After her baptism, Soler-Sheffield said her faith is stronger. Now, she attends weekly Bible studies through the Alpha Omega ministry, which is affiliated with the International Churches of Christ, a different denomination than Pepperdine’s.
“There were a lot of different churches that I went to and I was like, ‘I don’t like this, this isn’t what I need, or want,’” Soler-Sheffield said. “And then finding the one that I actually really love was so satisfying, and it felt like a weight lifted off my chest.”
Offering a new perspective
Brittany Weinstock, senior Vocal Performance major, said she grew up with two faith traditions — her father is Jewish and her mother is Christian — and she holds beliefs and traditions from both religions.
Weinstock said she celebrated two baptisms — one in an Episcopalian church when she was an infant and her parents were still searching for a home church, and one in a nondenominational church at age 8.
“Even though I was still a child, it honestly solidified that faith in me because I was old enough to be able to understand a little more of what was happening, obviously,” Weinstock said. “And so it felt more like a choice and more kind of a commitment instead of something I had just been blanketed into when I was younger.”
Part of growing up in one’s faith, Weinstock said, is questioning it. Questions Weinstock faced include the history of Christian persecution against the Jewish people. Weinstock said she always tries to bring these questions to God but never felt she had to choose which faith to practice. Weinstock attends both churches and synagogues.
“Especially in terms of history and some of the Christian persecutions of the Jewish people that really, I struggled with, but at the end of the day, I had to realize that that was kind of a human interpretation of God and the Bible and the Christian doctrine and not God,” Weinstock said.
Weinstock said she plans to continue being active in both aspects of her faith.
“I’m able to give my peers and my teachers and everything new perspective on that faith and so I wouldn’t say there’s necessarily one moment, but it’s kind of lots of little conversations and little moments that I’m able to really be glad for the unique experience that I’ve had in my faith background,” Weinstock said.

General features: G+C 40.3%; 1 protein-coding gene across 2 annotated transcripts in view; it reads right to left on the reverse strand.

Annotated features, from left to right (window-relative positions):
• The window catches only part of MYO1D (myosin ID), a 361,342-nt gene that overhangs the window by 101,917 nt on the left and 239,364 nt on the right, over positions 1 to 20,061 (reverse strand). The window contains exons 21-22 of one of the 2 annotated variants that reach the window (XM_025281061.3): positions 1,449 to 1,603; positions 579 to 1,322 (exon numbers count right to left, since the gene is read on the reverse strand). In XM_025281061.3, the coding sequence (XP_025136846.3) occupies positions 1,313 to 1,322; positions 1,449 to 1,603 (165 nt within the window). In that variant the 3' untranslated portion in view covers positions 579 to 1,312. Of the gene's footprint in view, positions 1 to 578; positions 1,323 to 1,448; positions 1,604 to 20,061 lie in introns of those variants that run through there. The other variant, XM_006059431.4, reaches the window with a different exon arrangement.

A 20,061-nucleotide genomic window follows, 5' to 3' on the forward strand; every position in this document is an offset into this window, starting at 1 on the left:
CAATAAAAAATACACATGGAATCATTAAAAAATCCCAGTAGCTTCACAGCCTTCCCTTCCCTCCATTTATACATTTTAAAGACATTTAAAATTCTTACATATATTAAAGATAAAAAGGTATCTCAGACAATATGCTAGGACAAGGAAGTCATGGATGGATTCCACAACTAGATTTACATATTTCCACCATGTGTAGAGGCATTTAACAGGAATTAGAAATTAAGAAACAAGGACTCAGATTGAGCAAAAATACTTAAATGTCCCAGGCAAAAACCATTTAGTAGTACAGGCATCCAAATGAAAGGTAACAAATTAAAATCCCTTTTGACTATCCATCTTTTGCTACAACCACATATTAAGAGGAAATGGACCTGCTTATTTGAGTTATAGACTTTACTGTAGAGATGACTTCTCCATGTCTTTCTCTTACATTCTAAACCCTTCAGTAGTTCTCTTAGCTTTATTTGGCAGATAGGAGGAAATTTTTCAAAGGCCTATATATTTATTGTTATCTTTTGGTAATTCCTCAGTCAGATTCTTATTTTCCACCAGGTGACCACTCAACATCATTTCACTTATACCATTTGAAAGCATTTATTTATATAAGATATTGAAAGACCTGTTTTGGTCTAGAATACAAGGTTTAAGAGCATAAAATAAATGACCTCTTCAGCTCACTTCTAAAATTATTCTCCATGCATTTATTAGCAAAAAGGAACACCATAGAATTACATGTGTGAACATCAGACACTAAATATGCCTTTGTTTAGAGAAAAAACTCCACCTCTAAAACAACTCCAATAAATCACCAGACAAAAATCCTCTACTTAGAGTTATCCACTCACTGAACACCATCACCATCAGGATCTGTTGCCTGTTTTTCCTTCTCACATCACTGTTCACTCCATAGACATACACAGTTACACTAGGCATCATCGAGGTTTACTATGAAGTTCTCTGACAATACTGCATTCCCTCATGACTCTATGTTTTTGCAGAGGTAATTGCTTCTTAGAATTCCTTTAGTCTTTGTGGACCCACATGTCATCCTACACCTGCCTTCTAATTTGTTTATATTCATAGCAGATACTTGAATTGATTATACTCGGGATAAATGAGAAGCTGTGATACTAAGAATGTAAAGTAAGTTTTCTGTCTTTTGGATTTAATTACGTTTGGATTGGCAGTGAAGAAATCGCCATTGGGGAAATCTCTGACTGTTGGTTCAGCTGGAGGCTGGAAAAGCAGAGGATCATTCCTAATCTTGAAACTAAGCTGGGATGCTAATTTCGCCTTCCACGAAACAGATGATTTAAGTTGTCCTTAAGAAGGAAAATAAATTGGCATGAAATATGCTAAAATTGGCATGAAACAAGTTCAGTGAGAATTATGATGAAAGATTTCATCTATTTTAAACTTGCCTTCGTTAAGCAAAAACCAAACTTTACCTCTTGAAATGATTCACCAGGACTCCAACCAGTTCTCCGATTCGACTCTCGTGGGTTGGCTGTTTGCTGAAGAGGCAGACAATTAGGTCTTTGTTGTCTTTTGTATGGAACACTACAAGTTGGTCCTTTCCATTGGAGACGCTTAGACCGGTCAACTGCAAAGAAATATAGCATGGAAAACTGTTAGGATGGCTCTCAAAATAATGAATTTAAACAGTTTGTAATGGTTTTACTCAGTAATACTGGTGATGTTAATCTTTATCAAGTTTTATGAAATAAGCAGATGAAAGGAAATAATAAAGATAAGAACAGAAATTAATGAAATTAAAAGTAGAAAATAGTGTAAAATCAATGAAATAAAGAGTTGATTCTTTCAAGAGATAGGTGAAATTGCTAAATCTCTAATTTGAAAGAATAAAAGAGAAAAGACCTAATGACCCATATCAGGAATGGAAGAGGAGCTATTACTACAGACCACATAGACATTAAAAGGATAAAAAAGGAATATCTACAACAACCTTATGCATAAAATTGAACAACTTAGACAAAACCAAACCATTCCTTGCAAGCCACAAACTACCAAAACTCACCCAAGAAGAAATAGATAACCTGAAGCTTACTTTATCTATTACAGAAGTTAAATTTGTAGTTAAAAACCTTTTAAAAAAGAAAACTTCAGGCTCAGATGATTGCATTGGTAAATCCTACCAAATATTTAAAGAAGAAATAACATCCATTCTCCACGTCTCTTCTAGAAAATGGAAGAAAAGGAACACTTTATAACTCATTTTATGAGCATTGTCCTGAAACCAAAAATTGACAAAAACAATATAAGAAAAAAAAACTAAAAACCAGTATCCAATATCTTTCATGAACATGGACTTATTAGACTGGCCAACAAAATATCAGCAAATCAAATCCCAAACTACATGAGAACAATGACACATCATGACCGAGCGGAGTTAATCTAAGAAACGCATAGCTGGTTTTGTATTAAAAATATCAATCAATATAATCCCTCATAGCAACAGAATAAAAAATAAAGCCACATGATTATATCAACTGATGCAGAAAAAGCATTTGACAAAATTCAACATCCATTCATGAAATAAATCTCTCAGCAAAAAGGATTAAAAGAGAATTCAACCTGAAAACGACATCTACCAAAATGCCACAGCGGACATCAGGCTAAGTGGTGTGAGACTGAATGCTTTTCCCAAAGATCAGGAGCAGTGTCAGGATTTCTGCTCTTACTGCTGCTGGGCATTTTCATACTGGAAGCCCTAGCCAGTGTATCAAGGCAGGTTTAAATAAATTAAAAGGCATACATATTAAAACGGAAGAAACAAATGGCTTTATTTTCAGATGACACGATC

Parallel experiences shape faith
Despite being a priest for Our Lady of Malibu Catholic Church, Rev. Matt Murphy said he was not always extremely religious — rather, for 20 years, he turned away from the church before leading a youth ministry at the age of 34.
Originally born Catholic, Murphy said his mother’s prayers contributed to him rejoining the church.
“There’s a moment where you either have to accept the faith for yourself or try a new path, and I tried to blaze new paths,” Murphy said. “Because I obviously knew more than Jesus and my parents at age 14. I started out on a 20-year journey, literally 20 years of self discovery, and I discovered that I never found happiness. I never found joy or lasting joy.”
Murphy said he prayed for guidance and felt called to the priesthood.
“So I answered the call,” Murphy said. “It was a six-year song and dance. So it wasn’t overnight. It did not happen overnight. It was six years of what we call discernment, which is when you start praying to a depth that discovers God’s will for our lives.”
Murphy said two parallel moments define his faith experience: The death of his father when Murphy was 27, and the death of his mother when he was in seminary, 20 years later.
”I thought it was beautiful,” Murphy said. “Such a beautiful moment because I knew that, I knew the hope of something on the other side of that eternal life. And I don’t know how you can live without that hope. I mean, that’s why I say at 27 I didn’t have that hope. At that time I had that sense of hope, and I just found that in the same event — the death of two different parents — one was despair and one was unbelievable hope.”
In his third and last year of seminary, Murphy said there was a mandatory hospital ministry component. Though he was never a big fan of hospitals, Murphy said he was able to see a different side of the ministry.
“I realized that the bed was an altar,” Murphy said. “And we’re all celebrating around this flat surface of the altar and the person who was in need of our prayer most was literally on the altar. It is such a wonderfully sacred space and I’ve seen a lot of people have really, really deep questions from those encounters.”
Murphy said the sacraments provide people moments to encounter God, but there is also something beautiful in watching someone who wanted nothing to do with God turn it around.